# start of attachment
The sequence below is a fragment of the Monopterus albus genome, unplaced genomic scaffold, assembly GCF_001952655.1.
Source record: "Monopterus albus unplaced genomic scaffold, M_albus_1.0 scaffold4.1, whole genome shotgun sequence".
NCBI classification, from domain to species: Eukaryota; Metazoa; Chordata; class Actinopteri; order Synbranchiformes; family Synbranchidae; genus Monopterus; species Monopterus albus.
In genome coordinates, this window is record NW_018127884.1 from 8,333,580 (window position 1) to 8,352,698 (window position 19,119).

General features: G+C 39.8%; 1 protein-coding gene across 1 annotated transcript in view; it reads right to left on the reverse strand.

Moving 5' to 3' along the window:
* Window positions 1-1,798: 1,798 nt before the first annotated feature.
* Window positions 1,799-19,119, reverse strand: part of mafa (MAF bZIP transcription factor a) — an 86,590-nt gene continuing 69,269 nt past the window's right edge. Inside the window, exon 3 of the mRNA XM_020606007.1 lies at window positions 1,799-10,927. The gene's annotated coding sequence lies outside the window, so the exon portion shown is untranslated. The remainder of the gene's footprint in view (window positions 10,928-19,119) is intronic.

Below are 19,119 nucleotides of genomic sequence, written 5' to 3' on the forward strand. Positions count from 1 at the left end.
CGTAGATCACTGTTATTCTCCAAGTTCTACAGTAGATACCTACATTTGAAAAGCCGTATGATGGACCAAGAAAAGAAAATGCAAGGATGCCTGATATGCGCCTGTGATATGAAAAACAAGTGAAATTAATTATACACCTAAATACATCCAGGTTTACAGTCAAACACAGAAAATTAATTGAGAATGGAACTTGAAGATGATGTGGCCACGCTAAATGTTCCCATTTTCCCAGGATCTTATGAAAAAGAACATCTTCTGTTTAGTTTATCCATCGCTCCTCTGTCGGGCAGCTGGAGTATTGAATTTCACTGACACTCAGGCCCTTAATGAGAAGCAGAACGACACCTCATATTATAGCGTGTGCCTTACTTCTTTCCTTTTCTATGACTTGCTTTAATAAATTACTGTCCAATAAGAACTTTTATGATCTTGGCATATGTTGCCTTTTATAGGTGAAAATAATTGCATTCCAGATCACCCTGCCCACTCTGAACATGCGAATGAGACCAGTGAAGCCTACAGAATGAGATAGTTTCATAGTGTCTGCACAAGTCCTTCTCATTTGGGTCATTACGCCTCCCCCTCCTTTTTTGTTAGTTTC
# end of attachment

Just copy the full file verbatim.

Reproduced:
The sequence below is a fragment of the Monopterus albus genome, unplaced genomic scaffold, assembly GCF_001952655.1.
Source record: "Monopterus albus unplaced genomic scaffold, M_albus_1.0 scaffold4.1, whole genome shotgun sequence".
NCBI classification, from domain to species: Eukaryota; Metazoa; Chordata; class Actinopteri; order Synbranchiformes; family Synbranchidae; genus Monopterus; species Monopterus albus.
In genome coordinates, this window is record NW_018127884.1 from 8,333,580 (window position 1) to 8,352,698 (window position 19,119).

General features: G+C 39.8%; 1 protein-coding gene across 1 annotated transcript in view; it reads right to left on the reverse strand.

Moving 5' to 3' along the window:
* Window positions 1-1,798: 1,798 nt before the first annotated feature.
* Window positions 1,799-19,119, reverse strand: part of mafa (MAF bZIP transcription factor a) — an 86,590-nt gene continuing 69,269 nt past the window's right edge. Inside the window, exon 3 of the mRNA XM_020606007.1 lies at window positions 1,799-10,927. The gene's annotated coding sequence lies outside the window, so the exon portion shown is untranslated. The remainder of the gene's footprint in view (window positions 10,928-19,119) is intronic.

Below are 19,119 nucleotides of genomic sequence, written 5' to 3' on the forward strand. Positions count from 1 at the left end.
CGTAGATCACTGTTATTCTCCAAGTTCTACAGTAGATACCTACATTTGAAAAGCCGTATGATGGACCAAGAAAAGAAAATGCAAGGATGCCTGATATGCGCCTGTGATATGAAAAACAAGTGAAATTAATTATACACCTAAATACATCCAGGTTTACAGTCAAACACAGAAAATTAATTGAGAATGGAACTTGAAGATGATGTGGCCACGCTAAATGTTCCCATTTTCCCAGGATCTTATGAAAAAGAACATCTTCTGTTTAGTTTATCCATCGCTCCTCTGTCGGGCAGCTGGAGTATTGAATTTCACTGACACTCAGGCCCTTAATGAGAAGCAGAACGACACCTCATATTATAGCGTGTGCCTTACTTCTTTCCTTTTCTATGACTTGCTTTAATAAATTACTGTCCAATAAGAACTTTTATGATCTTGGCATATGTTGCCTTTTATAGGTGAAAATAATTGCATTCCAGATCACCCTGCCCACTCTGAACATGCGAATGAGACCAGTGAAGCCTACAGAATGAGATAGTTTCATAGTGTCTGCACAAGTCCTTCTCATTTGGGTCATTACGCCTCCCCCTCCTTTTTTGTTAGTTTC